Securities market sector

a.Markets in Financial Instruments Directive - ‘MiFID II’ (Directive 2014/65/EU) and Markets in Financial Instruments Regulation - ‘MiFIR’ (Regulation (EU) No 600/2014)

1.Purpose and content

From 2004, MiFID I (Directive 2004/39/EC, repealed) laid down uniform standards governing securities trading, which made for more competition and improved investor protection, for example through greater transparency regarding the commission which can be charged for investment advice, and more integrated provision of financial services. Investors must be made aware of all fees that they will be required to pay and be fully informed about products and the risks associated with them. It was hoped that this regulatory framework would help to boost investor confidence and thus increase the inflow of international capital to Europe. A revision in the form of a recast of the directive (‘MiFID II’) and a regulation (‘MiFIR’) were adopted in 2014, establishing a new legal framework. The new legal framework introduces a number of provisions aimed at enhancing consumer protection. For instance, investment firms’ remuneration practices cannot conflict with their duty to act in the customer’s best interest. It also aims to enhance regulation and transparency of financial markets and ensure more competition. It addresses the risks associated with technological developments such as algorithmic and high-frequency trading. The date of application of MiFID II and MiFIR, initially set for the beginning of 2017, was subsequently deferred by one year, to 3 January 2018.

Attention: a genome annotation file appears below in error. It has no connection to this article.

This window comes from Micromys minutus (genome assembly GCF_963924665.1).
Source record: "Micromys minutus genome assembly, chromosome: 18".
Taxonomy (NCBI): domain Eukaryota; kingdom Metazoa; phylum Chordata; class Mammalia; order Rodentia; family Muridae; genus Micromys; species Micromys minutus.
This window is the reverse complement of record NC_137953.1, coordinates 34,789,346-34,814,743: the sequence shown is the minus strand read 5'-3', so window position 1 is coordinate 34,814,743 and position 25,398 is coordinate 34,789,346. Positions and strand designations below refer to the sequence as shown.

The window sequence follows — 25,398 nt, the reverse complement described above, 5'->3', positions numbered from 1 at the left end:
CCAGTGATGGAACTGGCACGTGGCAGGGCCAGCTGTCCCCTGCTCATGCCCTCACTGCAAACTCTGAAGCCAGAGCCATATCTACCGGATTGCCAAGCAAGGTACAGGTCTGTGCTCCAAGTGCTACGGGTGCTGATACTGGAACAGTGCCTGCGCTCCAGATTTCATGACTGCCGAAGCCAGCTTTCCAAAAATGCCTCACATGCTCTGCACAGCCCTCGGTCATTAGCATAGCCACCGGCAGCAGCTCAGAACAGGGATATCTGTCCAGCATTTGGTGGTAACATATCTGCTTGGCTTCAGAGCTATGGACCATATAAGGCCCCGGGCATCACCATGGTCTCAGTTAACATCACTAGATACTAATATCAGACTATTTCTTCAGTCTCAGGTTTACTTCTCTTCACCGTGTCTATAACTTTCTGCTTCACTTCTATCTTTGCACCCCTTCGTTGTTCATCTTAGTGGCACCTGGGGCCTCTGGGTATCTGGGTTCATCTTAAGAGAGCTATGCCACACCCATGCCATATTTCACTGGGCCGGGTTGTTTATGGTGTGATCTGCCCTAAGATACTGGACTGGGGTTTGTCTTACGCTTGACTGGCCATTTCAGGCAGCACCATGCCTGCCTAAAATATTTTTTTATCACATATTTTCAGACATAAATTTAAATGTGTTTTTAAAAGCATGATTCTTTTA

Investor-protection bodies complain, for example, that investors bear the burden of proof in cases where banks have given misleading or incomplete advice, even though it is the investment adviser who is required to document such advice. Furthermore, breaches of regulatory provisions cannot give rise to a claim under civil law, and investors are consequently not entitled to compensation. As this area is regulated by a ‘Lamfalussy directive’, it requires numerous implementing provisions. This also applies to the new directive and regulation.